Baksheesh & Brahman: Asian Journals, India

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New World Library, 2002 - Religion - 390 pages
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After ten years of intensive study of Indian art and philosophy, Joseph Campbell, at 50, finally embarked on a journey to India. Searching for the transcendent (Brahman), he found instead stark realities: growing nationalism, religious rivalry, poverty, and a prevalent culture of what he called ?baksheesh,” or alms. This journal chronicles the disillusionment and revelation that would change the course of Campbell's life and study, and his transition from professor to counterculture icon. Balancing Campbell's astute explorations of mythology and history are his often amusing observations of a sometimes frustrating alien culture and his fellow Western travelers. This account also includes personal photographs, specially commissioned maps, and illustrations redrawn from Campbell's own hand.
 

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User Review  - kencf0618 - LibraryThing

I'm a sucker for this sort of on-the-ground-at-the-time read, whether diaries or memoirs. The Cold War context rubs shoulders with archetypes here. Read full review

Contents

TRAVELS WITH SWAMI
5
KASHMIR
14
FROM NEW DELHI TO CALCUTTA
28
CALCUTTA
55
ORISSA
85
MADRAS
93
TEMPLES AND MONUMENTS
109
BOMBAY AND AURANGABAD
117
NEW DELHI
265
A GURU AND HIS DEVOTEES
269
MADRAS
287
HINDUISM
297
CHRONOLOGICAL CHART OF INDIAN ART
311
GLOSSARY
313
BIBLIOGRAPHY
319
CHAPTER NOTES
325

BOMBAY TO BANGALORE AND BACK
126
THE SPACE PLATFORM
143
AHMEDABAD AND NEW DELHI
187
DANCE TOUR WITH JEAN ERDMAN
237
BOMBAY
254
MADRAS
259
ACKNOWLEDGMENTS
357
INDEX
359
ABOUT THE AUTHOR
387
ABOUT THE JOSEPH CAMPBELL FOUNDATION
389
Copyright

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About the author (2002)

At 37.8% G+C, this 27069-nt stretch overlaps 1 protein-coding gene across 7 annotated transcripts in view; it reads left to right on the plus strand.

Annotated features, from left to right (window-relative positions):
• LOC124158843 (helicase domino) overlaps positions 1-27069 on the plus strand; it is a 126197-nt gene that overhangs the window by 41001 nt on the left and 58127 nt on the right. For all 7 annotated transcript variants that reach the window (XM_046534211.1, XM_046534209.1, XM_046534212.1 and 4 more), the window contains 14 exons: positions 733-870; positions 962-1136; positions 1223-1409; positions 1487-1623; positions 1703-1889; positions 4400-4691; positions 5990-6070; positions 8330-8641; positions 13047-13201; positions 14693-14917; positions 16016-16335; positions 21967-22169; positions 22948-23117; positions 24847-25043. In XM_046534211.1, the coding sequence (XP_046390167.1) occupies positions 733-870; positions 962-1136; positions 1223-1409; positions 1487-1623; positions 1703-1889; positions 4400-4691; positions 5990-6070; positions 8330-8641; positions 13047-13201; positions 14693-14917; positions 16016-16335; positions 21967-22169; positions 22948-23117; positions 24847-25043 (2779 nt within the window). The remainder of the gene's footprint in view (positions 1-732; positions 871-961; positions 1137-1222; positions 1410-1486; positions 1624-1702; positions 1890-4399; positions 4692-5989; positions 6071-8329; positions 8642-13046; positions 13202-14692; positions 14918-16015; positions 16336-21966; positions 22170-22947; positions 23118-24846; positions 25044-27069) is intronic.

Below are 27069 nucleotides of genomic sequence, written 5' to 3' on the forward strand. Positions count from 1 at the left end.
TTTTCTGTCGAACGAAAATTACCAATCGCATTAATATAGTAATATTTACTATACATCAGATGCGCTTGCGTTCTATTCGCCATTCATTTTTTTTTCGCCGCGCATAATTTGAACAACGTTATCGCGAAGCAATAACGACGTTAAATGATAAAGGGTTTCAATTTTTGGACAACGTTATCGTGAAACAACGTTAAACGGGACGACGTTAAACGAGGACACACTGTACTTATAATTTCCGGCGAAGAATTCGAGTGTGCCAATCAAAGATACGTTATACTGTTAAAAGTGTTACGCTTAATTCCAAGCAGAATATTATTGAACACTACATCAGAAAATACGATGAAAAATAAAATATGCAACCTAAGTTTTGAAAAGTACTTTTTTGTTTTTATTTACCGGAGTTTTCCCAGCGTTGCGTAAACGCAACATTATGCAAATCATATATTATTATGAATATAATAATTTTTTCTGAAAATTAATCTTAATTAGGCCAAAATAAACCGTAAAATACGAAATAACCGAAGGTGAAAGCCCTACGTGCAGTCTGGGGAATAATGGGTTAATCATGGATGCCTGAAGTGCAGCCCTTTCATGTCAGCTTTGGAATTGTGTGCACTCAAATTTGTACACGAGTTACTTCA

Jospeh Campbell was born on March 26th in 1904, in White Plains, NY. As a child in New York, Campbell became interested in Native Americans and mythology through books about American Indians and visits to the American Museum of Natural History. Campbell attended Iona, a private school in Westchester NY, before his mother enrolled him at Canterbury, a Catholic residential school in New Milford CT. He graduated from Canterbury in 1921, and the following September, entered Dartmouth College; he soon dropped out and transferred to Columbia University, where he excelled. While specializing in medieval literature, he played in a jazz band, and became a star runner. After earning a B.A. from Columbia in 1925, and receiving an M.A. in 1927 for his work in Arthurian Studies, Campbell was awarded a Proudfit Traveling Fellowship to continue his studies at the University of Paris, studying medieval French and Sanskrit in Paris and Germany. After he had received and rejected an offer to teach at his high school alma mater, his Fellowship was renewed, and he traveled to Germany to resume his studies at the University of Munich. After travelling for some time, seeing the world, he was offered a teaching position at the Canterbury School. He returned to the East Coast, where he endured an unhappy year as a Canterbury housemaster, but sold his first short story, Strictly Platonic, to Liberty magazine. Then, in 1933, he moved to Woodstock NY, where he spent a year reading and writing. In 1934, he was offered and accepted a position in the literature department at Sarah Lawrence College, a post he would retain for thirty-eight years. His first, full-length title, The Hero with a Thousand Faces, was published to acclaim and brought him numerous awards and honors, among them the National Institute of Arts and Letters Award for Contributions to Creative Literature. During the 1940s and 1950s he collaborated with Swami Nikhilananda on translations of the Upanishads and The Gospel of Sri Ramakrishna. Over the years, he edited The Portable Arabian Nights and was general editor of the series Man and Myth. In 1956, he was invited to speak at the State Departments Foreign Service Institute. His talks were so well-received, that he was invited back annually for the next seventeen years. In the mid-1950s, he also undertook a series of public lectures at Cooper Union in New York City; these talks drew an ever-larger, audience, and soon became a regular event. In 1985, Campbell was awarded the National Arts Club Gold Medal of Honor in Literature. Campbell wrote more than 40 books including The Hero with a Thousand Faces, The Mythic Image, and The Power of Myth with Bill Moyers, and is now considered one of the foremost interpreters of sacred tradition in modern time. Joseph Camppbell died in 1987 after a brief struggle with cancer.

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